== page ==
Haskell House

Haskell House in Fort Mason. Photo: Chris Carlsson
Haskell House in Fort Mason. Photo: Chris Carlsson


Haskell House : Haunted barracks at Fort Mason in San Francisco. Haskell House, also known as Quarters Three, has a long reputation for ghostly activity. An APPARITION of a man in a long black coat and top hat is believed to be the ghost of U.S. Senator David C. Broderick, who was mortally wounded in a duel with David S. Terry on September 12, 1859.

The two dueled over politics; Broderick was an abolitionist and Terry favored slavery. Prior to the duel, Broderick stayed at Haskell House. After being shot by Terry, he was returned to the house, where he died of his wounds three days later. Many tenants have felt an invisible presence in Haskell House, especially in the kitchen, as though someone were watching them.

Lights in the dining room go on and off by themselves, footsteps are heard, and the toilet downstairs flushes by itself. Pictures fall off walls, objects tip over, and eerie shadows move across walls (see also : Shadow People). A painter working on a window reported being pushed out the window by something invisible.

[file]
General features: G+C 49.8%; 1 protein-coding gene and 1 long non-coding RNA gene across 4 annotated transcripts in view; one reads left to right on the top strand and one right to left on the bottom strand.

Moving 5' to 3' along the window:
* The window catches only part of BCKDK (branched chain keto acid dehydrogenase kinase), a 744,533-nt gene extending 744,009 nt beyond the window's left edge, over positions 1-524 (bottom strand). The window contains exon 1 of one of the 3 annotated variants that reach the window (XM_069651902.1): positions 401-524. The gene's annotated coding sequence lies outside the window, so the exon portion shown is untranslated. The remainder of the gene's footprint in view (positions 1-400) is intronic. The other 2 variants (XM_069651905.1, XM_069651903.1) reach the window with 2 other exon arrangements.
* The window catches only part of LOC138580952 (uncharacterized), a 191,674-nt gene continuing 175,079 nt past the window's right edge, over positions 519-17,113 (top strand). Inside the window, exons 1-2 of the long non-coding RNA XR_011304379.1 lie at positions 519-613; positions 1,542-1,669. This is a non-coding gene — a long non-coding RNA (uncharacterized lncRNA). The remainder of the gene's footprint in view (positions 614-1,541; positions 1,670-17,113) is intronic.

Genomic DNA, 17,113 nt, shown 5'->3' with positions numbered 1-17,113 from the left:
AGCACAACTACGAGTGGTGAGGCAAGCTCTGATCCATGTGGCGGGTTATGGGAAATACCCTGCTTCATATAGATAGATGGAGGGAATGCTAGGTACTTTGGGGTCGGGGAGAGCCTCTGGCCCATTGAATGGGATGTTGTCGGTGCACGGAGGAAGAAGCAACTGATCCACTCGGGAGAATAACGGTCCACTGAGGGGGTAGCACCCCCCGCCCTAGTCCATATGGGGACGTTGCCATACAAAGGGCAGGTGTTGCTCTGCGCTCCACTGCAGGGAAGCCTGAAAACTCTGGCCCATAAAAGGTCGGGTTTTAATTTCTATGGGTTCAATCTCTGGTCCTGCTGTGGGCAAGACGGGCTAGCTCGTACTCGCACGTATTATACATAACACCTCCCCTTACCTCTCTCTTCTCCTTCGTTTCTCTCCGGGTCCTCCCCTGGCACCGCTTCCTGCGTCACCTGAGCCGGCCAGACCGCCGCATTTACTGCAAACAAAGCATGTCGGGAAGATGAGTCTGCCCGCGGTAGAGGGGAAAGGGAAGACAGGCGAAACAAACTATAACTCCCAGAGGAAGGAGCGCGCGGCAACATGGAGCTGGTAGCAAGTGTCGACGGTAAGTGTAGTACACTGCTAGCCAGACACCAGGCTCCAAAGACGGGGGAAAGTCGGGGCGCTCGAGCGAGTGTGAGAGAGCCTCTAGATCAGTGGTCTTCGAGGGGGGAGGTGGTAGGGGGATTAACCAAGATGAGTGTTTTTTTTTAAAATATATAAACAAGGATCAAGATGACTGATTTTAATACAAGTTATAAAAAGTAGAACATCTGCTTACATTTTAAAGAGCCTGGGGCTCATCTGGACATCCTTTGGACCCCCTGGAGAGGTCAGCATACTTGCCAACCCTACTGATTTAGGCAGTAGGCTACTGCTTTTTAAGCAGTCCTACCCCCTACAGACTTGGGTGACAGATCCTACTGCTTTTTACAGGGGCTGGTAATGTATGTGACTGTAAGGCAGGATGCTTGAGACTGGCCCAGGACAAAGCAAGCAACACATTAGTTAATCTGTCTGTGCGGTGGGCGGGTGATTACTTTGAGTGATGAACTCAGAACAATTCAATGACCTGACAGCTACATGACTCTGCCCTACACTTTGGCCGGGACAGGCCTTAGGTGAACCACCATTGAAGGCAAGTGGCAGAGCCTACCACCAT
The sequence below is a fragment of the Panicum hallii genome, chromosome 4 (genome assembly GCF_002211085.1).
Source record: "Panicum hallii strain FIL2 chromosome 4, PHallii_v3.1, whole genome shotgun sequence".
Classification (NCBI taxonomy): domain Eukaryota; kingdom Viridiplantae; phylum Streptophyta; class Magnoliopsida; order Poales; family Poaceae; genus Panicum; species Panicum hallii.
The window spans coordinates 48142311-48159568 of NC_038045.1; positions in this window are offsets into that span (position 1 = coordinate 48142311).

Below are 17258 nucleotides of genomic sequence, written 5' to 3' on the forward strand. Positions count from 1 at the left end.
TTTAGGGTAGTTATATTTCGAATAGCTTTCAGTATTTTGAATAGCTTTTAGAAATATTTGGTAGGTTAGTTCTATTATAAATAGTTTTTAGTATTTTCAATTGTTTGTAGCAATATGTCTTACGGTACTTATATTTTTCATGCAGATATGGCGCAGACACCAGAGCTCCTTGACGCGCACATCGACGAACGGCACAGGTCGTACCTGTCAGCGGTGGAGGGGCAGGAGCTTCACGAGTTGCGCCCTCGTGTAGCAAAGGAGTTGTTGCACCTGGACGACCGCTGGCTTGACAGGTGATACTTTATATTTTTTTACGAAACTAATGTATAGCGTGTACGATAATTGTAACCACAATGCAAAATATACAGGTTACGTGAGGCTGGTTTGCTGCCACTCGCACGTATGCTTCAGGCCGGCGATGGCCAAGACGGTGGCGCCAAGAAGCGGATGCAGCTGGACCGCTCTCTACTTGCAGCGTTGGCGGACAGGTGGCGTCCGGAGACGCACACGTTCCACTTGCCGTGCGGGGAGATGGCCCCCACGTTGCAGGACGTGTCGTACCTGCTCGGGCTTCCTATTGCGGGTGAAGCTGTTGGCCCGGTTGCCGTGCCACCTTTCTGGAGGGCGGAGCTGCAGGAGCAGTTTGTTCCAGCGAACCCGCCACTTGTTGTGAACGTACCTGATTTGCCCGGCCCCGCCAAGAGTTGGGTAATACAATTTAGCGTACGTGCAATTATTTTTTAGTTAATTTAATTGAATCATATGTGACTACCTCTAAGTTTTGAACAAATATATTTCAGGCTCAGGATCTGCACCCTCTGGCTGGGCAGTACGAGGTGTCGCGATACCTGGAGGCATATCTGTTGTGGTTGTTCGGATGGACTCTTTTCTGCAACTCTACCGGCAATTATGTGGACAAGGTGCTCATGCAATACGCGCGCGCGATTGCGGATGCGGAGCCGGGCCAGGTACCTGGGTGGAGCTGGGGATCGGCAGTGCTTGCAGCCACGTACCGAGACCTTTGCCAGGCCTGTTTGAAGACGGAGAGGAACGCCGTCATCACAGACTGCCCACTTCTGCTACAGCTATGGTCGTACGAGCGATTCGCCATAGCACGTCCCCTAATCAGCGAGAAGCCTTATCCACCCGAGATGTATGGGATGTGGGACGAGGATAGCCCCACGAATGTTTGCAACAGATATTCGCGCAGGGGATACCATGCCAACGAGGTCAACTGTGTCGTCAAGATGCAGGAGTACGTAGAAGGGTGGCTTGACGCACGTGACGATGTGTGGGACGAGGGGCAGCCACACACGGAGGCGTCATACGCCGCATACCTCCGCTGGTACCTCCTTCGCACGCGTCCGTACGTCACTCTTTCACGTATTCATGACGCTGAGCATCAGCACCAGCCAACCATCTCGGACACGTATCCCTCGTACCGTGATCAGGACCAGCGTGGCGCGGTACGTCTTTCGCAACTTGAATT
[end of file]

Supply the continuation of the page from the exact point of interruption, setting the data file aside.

FURTHER READING :

  • Richards, Rand, ed. Haunted San Francisco: Ghost Stories from the City’s Past. San Francisco: Heritage House Publishers, 2004.

Haskell House
Taken from :The Encyclopedia of Ghosts and Spirits– Written byRosemary Ellen Guiley– Paperback – September 1, 2007

Haskell House

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This post was last modified on Jun 21, 2019 @ 16:21

Haskell House